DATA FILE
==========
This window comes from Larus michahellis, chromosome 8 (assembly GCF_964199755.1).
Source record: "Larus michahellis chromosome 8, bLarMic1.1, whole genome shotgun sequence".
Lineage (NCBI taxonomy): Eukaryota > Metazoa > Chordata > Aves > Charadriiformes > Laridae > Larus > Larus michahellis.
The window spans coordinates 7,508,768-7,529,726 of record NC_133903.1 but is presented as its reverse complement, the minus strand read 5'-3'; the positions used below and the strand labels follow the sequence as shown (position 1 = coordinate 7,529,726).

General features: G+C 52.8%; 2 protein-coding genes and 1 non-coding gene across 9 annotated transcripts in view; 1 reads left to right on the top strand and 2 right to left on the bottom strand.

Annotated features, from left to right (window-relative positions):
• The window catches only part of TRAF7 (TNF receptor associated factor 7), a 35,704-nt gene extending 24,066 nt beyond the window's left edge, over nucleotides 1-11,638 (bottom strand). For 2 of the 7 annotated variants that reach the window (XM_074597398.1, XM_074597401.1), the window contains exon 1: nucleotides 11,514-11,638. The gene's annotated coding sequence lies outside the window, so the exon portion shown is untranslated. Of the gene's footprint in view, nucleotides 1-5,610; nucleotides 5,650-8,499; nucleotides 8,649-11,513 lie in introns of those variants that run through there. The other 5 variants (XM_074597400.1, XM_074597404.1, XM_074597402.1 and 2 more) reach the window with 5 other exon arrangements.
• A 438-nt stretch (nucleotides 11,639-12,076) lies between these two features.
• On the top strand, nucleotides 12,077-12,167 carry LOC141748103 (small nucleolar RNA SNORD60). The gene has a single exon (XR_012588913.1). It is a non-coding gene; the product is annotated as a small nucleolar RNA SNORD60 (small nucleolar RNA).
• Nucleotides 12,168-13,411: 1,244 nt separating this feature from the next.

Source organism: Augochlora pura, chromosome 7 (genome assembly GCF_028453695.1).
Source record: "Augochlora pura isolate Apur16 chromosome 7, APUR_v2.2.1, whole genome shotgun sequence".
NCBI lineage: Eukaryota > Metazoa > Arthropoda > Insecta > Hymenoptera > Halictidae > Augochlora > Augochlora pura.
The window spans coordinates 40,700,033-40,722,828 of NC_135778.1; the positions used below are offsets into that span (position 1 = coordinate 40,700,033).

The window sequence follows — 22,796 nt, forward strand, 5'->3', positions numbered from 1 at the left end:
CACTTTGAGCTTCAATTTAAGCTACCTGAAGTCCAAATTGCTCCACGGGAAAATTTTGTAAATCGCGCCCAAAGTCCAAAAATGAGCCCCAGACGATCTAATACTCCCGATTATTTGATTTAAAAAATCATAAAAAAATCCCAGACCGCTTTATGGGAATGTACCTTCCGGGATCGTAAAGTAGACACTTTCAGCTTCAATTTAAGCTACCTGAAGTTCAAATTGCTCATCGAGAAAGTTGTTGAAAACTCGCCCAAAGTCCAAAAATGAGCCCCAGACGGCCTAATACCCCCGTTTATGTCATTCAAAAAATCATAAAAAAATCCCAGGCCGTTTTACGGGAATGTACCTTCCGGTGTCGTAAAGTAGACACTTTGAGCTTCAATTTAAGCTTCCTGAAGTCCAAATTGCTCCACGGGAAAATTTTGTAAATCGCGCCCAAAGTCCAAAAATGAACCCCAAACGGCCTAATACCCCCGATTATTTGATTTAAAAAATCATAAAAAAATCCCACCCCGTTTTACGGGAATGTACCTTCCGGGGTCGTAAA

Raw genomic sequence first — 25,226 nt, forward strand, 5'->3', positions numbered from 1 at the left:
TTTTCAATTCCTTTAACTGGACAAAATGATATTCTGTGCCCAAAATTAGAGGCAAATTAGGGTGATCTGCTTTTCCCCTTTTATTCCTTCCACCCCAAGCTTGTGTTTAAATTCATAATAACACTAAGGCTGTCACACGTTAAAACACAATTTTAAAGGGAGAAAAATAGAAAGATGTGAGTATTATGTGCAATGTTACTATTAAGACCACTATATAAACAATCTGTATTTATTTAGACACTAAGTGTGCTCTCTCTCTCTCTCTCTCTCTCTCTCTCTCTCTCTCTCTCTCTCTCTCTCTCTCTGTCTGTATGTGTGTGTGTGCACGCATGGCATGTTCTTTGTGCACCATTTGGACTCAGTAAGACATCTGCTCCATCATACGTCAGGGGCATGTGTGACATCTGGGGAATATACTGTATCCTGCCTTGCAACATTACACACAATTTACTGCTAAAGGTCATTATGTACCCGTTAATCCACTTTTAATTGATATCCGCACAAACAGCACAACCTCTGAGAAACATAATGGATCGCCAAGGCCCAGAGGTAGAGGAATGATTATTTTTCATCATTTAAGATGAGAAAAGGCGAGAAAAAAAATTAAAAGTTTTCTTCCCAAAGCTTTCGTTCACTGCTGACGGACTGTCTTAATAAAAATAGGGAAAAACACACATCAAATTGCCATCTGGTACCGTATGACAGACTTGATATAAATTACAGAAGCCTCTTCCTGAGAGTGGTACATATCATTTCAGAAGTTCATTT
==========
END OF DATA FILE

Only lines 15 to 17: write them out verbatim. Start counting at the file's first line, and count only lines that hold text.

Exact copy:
The window sequence follows — 22,796 nt, forward strand, 5'->3', positions numbered from 1 at the left end:
CACTTTGAGCTTCAATTTAAGCTACCTGAAGTCCAAATTGCTCCACGGGAAAATTTTGTAAATCGCGCCCAAAGTCCAAAAATGAGCCCCAGACGATCTAATACTCCCGATTATTTGATTTAAAAAATCATAAAAAAATCCCAGACCGCTTTATGGGAATGTACCTTCCGGGATCGTAAAGTAGACACTTTCAGCTTCAATTTAAGCTACCTGAAGTTCAAATTGCTCATCGAGAAAGTTGTTGAAAACTCGCCCAAAGTCCAAAAATGAGCCCCAGACGGCCTAATACCCCCGTTTATGTCATTCAAAAAATCATAAAAAAATCCCAGGCCGTTTTACGGGAATGTACCTTCCGGTGTCGTAAAGTAGACACTTTGAGCTTCAATTTAAGCTTCCTGAAGTCCAAATTGCTCCACGGGAAAATTTTGTAAATCGCGCCCAAAGTCCAAAAATGAACCCCAAACGGCCTAATACCCCCGATTATTTGATTTAAAAAATCATAAAAAAATCCCACCCCGTTTTACGGGAATGTACCTTCCGGGGTCGTAAA

Raw genomic sequence first — 25,226 nt, forward strand, 5'->3', positions numbered from 1 at the left: